Here’s where it gets good.
I can still picture this moment as clear as day and MAN, do I love this memory.
My direct supervisor and I were having lunch in D.C. at some small cafe table outside. He wanted to give me a heads up that the Chief of Staff was planning to offer me a promotion later that day.
This moment right here gives me so much satisfaction:
I replied, “Oh, well, I’m actually about to resign because I’m starting a dance studio.”
Y’all, he about fell out of his chair. How could I leave this prestigious position at only 28 to teach dance? I mean not many people (especially women) get the kind of opportunity that HE was going to bestow upon me.
His reply to me was was as clear an example of someone realizing they were losing control of a situation as you might imagine:
“You should probably rethink that because you’re not very good with people.”
Oooooh. Y’all. That lit a fire so deep inside of me that it still burns 16 years later.
See, HE had already made up is mind what my value was. I was only worth what he was going to give me. I was not going to be good enough for anything but what he gave me permission to be.
Now, we know that Option 1 Susie would have straight up accepted that promotion and would have given up on her dreams because some good ol’ boy told her too.
I have to be real for a minute. He was partially correct. I am 100% NOT good with people who try to control me (aka tell me what to do), threaten me, dismiss me or pretend to be superior to me. I’m pretty good with everyone else. He fell into one (or more) of those categories.
Oh, and did mention that I was WAY taller than him too?
Starting my own business in 2005 was very hard particularly when the bottom fell out of the economy in 2008. But in 2011, I doubled the size of my studio. In that moment, I wanted to call that guy and say, “not good with people, huh?”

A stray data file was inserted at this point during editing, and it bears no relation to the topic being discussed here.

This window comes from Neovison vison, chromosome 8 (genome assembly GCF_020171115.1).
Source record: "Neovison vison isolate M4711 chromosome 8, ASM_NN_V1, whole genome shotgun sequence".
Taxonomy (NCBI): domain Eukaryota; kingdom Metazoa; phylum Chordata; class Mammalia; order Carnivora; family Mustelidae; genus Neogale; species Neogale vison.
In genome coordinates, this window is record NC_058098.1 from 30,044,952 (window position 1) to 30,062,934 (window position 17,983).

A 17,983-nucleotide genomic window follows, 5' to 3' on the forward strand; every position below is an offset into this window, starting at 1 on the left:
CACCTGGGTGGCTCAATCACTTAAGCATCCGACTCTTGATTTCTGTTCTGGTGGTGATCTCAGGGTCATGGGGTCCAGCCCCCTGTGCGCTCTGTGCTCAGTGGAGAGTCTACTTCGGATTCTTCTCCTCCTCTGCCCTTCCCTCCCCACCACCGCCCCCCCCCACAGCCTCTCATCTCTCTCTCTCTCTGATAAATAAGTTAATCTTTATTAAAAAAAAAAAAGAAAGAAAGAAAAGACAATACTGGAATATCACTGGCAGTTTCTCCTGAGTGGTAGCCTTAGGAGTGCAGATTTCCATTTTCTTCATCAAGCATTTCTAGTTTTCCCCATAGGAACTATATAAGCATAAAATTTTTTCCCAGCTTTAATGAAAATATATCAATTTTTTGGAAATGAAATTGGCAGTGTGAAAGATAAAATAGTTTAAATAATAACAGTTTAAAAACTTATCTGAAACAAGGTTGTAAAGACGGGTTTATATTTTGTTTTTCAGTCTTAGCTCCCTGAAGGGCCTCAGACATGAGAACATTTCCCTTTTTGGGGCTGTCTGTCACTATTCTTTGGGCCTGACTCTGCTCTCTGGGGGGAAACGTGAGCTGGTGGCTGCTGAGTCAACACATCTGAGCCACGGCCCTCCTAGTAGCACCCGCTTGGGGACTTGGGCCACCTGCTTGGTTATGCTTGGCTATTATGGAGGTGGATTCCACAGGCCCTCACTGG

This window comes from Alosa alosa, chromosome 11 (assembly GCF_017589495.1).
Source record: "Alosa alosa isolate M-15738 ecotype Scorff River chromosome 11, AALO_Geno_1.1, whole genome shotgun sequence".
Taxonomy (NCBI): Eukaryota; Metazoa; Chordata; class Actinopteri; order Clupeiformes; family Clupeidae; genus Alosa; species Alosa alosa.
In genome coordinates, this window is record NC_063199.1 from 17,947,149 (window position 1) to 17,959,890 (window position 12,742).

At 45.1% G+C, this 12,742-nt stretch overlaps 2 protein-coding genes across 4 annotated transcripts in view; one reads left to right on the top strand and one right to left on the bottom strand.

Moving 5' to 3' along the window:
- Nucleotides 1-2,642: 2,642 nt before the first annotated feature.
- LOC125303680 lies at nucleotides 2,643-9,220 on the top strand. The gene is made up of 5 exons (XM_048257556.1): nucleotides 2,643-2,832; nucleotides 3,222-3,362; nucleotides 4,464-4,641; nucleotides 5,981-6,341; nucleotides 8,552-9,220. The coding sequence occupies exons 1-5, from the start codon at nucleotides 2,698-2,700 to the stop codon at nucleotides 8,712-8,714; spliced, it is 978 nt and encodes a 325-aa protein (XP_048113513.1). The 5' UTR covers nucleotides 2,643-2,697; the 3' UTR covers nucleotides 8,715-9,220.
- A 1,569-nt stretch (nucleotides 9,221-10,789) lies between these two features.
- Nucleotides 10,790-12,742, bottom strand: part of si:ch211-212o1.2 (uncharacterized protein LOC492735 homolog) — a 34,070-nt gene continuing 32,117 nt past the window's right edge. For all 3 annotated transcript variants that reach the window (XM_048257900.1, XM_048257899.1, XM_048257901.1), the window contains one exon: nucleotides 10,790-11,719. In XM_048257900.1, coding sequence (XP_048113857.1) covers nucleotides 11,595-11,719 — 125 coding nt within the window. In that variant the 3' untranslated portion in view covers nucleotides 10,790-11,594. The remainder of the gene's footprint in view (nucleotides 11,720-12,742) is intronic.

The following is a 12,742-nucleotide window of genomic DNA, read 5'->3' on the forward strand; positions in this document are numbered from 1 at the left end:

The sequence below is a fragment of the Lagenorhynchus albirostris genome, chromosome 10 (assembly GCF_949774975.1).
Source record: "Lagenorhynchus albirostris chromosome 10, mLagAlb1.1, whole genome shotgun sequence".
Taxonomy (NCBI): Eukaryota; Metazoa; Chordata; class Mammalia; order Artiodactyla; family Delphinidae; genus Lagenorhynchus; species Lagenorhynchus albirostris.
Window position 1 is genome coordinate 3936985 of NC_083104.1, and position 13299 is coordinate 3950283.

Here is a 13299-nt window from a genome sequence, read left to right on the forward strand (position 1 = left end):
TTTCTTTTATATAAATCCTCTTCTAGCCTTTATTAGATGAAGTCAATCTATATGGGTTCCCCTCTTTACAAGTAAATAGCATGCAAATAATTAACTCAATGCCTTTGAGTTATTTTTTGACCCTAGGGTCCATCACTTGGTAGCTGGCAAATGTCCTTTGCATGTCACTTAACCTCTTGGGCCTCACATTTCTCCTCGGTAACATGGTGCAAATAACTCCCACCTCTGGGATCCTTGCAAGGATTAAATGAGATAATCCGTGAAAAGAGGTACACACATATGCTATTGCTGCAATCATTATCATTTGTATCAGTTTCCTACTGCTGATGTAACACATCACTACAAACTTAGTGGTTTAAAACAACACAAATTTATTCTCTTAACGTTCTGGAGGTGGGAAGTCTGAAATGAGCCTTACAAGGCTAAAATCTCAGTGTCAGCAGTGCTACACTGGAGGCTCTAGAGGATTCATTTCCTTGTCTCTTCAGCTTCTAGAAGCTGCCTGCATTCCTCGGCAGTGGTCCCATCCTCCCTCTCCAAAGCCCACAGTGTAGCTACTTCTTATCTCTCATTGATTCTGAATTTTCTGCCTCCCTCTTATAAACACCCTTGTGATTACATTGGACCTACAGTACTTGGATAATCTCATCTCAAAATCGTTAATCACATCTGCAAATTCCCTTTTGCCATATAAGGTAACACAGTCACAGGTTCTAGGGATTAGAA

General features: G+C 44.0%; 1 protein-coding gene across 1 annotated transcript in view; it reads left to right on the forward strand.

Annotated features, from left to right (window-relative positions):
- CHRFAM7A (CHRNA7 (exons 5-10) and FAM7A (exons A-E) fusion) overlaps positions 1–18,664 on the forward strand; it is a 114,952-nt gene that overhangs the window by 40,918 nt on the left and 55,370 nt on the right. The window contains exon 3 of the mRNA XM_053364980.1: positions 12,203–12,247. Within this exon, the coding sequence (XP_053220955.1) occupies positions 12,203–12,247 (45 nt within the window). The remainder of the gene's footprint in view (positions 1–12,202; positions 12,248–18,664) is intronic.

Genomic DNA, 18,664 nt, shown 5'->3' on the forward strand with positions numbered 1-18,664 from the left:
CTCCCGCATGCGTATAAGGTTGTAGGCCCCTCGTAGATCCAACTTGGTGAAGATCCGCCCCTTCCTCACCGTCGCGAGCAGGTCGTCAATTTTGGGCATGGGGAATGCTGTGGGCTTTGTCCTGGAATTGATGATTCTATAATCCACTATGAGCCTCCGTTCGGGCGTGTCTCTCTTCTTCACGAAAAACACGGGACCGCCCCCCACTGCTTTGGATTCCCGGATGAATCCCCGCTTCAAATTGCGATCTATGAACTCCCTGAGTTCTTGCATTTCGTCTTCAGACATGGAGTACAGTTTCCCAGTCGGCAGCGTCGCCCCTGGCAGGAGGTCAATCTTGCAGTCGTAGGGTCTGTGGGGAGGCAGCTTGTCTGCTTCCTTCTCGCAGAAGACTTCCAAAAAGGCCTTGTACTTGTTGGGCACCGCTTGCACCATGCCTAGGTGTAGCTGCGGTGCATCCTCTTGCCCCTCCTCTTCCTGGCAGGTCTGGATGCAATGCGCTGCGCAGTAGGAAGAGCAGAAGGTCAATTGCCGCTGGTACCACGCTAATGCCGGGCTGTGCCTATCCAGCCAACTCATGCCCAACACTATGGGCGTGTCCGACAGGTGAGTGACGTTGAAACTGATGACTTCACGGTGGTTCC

In early 2019, I moved into my brand new 11,000 square foot studio which was almost quadruple what I’d started with in 2005. “Not good with people, huh?”
Also in 2019, I hired my first full time employee followed shortly by my second full time employee in 2020. “Not good with people, huh?”
Those are the moments I live for. I want my daughter and ALL young women to know that you can carve you own path. People may tell you that you’re not good enough or make you feel like you’re not worthy, but what they’re really saying is that they’re angry you won’t be their doormat.
Now, I’m not going to sit here and say that all women should own their own businesses, because that’s not realistic. I am saying that being clear about what you’re worth and what you realistically have to offer others will ultimately place you in circumstances that allow you to prosper.
What we (as women) can’t do is act like victims. We can’t whine about the good ol’ boys. We can’t blame the world. And we certainly CAN NOT make excuses.
I have a line that I often use with my students:
The people who make the best excuses also make the best coffee (for someone else).
I’ll wrap up with this last thought.
Remember that nursery rhyme about going on a bear hunt? That’s how I want my daughter to approach any obstacle thrown her way.
“Can’t go under it.
Can’t go over it.
Gotta go through it.”
Go through it, sweet girl!
BUST. STRAIGHT. THROUGH. IT!
And by they way, you can do it all without being a B***H or a WH*RE.